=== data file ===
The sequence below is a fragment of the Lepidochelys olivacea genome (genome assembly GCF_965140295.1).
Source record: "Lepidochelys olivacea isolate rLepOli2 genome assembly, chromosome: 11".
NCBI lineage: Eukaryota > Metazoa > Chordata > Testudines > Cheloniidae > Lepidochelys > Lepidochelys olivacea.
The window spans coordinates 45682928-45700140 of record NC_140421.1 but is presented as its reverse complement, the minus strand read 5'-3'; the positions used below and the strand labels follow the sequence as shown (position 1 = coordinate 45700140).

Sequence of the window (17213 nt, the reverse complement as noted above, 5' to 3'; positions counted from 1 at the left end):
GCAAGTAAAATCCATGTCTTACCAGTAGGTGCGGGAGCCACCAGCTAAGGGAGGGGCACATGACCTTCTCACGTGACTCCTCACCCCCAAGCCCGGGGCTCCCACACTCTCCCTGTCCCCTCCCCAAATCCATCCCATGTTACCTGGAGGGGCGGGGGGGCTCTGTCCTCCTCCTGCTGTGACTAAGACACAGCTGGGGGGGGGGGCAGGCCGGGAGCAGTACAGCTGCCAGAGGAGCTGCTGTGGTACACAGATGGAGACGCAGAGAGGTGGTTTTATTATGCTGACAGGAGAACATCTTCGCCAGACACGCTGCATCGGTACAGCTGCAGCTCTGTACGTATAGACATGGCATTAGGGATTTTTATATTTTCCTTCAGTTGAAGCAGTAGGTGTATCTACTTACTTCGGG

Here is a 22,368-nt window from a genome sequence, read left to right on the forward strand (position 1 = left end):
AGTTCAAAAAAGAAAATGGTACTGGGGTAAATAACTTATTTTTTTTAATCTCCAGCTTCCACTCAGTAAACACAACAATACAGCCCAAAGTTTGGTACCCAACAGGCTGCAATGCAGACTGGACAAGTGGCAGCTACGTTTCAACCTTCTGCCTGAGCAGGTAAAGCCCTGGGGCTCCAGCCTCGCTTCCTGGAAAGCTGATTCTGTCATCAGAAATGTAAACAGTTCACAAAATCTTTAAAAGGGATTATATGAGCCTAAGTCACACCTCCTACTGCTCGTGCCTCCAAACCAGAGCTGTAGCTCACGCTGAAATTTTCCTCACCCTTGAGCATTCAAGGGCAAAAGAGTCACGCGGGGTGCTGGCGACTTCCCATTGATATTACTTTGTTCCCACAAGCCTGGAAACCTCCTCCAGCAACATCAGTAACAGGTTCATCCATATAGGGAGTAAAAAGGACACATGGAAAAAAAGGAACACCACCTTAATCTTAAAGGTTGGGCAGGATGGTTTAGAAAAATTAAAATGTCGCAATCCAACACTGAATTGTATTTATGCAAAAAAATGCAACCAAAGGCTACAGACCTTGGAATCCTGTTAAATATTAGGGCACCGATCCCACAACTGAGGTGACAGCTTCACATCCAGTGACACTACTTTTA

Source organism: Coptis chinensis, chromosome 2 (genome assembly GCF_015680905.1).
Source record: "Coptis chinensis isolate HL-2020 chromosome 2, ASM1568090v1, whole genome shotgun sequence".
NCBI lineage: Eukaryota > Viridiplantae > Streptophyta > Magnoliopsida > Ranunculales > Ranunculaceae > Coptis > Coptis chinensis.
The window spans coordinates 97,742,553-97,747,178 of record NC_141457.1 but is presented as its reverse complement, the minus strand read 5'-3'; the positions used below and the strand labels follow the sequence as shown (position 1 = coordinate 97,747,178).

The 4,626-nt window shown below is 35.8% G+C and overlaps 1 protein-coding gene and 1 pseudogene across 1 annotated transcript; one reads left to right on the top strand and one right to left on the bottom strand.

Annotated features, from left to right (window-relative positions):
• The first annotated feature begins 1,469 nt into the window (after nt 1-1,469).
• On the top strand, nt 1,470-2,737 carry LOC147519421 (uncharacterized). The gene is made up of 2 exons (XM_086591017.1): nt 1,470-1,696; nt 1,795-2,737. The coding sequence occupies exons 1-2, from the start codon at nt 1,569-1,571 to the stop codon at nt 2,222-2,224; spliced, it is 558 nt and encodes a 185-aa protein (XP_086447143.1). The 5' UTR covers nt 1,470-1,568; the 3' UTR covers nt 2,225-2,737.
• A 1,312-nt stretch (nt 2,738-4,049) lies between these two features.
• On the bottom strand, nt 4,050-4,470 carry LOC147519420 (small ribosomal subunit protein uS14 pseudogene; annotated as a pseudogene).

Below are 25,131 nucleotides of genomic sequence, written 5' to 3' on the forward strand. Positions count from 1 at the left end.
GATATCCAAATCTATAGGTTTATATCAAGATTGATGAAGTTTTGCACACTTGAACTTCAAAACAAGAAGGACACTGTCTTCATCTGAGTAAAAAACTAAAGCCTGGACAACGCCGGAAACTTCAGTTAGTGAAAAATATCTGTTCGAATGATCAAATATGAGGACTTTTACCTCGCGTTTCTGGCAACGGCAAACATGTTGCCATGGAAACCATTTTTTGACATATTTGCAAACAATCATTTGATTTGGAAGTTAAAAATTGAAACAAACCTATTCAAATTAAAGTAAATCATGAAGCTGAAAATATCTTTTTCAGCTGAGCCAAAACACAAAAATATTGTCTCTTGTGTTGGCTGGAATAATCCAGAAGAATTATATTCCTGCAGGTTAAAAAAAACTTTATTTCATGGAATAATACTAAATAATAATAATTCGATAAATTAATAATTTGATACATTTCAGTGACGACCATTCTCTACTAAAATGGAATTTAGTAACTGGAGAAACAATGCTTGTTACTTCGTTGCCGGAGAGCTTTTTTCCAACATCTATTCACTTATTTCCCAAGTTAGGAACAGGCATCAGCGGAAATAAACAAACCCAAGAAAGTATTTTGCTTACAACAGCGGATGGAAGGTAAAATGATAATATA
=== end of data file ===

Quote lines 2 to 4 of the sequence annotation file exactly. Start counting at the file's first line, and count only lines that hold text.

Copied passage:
Source record: "Lepidochelys olivacea isolate rLepOli2 genome assembly, chromosome: 11".
NCBI lineage: Eukaryota > Metazoa > Chordata > Testudines > Cheloniidae > Lepidochelys > Lepidochelys olivacea.
The window spans coordinates 45682928-45700140 of record NC_140421.1 but is presented as its reverse complement, the minus strand read 5'-3'; the positions used below and the strand labels follow the sequence as shown (position 1 = coordinate 45700140).